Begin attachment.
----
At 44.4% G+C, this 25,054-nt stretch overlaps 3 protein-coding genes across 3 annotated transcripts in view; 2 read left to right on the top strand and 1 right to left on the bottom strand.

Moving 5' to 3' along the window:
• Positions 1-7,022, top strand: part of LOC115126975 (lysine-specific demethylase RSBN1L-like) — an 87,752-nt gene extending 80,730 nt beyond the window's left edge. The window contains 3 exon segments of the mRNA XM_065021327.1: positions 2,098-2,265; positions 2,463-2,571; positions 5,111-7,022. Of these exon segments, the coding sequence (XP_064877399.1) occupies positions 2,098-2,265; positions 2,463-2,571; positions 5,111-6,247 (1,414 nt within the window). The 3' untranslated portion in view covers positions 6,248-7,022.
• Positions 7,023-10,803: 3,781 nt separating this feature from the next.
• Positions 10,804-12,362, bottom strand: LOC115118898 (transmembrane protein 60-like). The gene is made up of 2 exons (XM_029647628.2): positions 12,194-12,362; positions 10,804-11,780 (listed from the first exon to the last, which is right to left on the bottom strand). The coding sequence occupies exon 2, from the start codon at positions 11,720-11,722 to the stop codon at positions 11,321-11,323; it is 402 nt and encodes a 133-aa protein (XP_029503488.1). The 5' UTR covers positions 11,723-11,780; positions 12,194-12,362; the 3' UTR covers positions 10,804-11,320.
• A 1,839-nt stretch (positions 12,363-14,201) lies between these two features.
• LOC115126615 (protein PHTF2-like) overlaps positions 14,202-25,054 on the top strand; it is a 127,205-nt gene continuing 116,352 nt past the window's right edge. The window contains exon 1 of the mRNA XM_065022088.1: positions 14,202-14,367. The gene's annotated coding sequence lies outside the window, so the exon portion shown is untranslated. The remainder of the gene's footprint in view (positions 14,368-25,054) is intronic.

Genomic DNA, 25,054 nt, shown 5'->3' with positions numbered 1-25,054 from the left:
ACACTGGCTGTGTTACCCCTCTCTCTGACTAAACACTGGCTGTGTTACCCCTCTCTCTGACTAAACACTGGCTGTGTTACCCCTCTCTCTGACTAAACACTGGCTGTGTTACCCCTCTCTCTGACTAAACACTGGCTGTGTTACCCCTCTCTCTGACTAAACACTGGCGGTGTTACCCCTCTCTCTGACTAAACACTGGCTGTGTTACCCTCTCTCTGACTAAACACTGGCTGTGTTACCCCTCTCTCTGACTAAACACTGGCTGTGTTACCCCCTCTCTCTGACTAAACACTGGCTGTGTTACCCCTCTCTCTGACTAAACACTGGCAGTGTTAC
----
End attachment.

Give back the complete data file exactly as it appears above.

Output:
At 44.4% G+C, this 25,054-nt stretch overlaps 3 protein-coding genes across 3 annotated transcripts in view; 2 read left to right on the top strand and 1 right to left on the bottom strand.

Moving 5' to 3' along the window:
• Positions 1-7,022, top strand: part of LOC115126975 (lysine-specific demethylase RSBN1L-like) — an 87,752-nt gene extending 80,730 nt beyond the window's left edge. The window contains 3 exon segments of the mRNA XM_065021327.1: positions 2,098-2,265; positions 2,463-2,571; positions 5,111-7,022. Of these exon segments, the coding sequence (XP_064877399.1) occupies positions 2,098-2,265; positions 2,463-2,571; positions 5,111-6,247 (1,414 nt within the window). The 3' untranslated portion in view covers positions 6,248-7,022.
• Positions 7,023-10,803: 3,781 nt separating this feature from the next.
• Positions 10,804-12,362, bottom strand: LOC115118898 (transmembrane protein 60-like). The gene is made up of 2 exons (XM_029647628.2): positions 12,194-12,362; positions 10,804-11,780 (listed from the first exon to the last, which is right to left on the bottom strand). The coding sequence occupies exon 2, from the start codon at positions 11,720-11,722 to the stop codon at positions 11,321-11,323; it is 402 nt and encodes a 133-aa protein (XP_029503488.1). The 5' UTR covers positions 11,723-11,780; positions 12,194-12,362; the 3' UTR covers positions 10,804-11,320.
• A 1,839-nt stretch (positions 12,363-14,201) lies between these two features.
• LOC115126615 (protein PHTF2-like) overlaps positions 14,202-25,054 on the top strand; it is a 127,205-nt gene continuing 116,352 nt past the window's right edge. The window contains exon 1 of the mRNA XM_065022088.1: positions 14,202-14,367. The gene's annotated coding sequence lies outside the window, so the exon portion shown is untranslated. The remainder of the gene's footprint in view (positions 14,368-25,054) is intronic.

Genomic DNA, 25,054 nt, shown 5'->3' with positions numbered 1-25,054 from the left:
ACACTGGCTGTGTTACCCCTCTCTCTGACTAAACACTGGCTGTGTTACCCCTCTCTCTGACTAAACACTGGCTGTGTTACCCCTCTCTCTGACTAAACACTGGCTGTGTTACCCCTCTCTCTGACTAAACACTGGCTGTGTTACCCCTCTCTCTGACTAAACACTGGCGGTGTTACCCCTCTCTCTGACTAAACACTGGCTGTGTTACCCTCTCTCTGACTAAACACTGGCTGTGTTACCCCTCTCTCTGACTAAACACTGGCTGTGTTACCCCCTCTCTCTGACTAAACACTGGCTGTGTTACCCCTCTCTCTGACTAAACACTGGCAGTGTTAC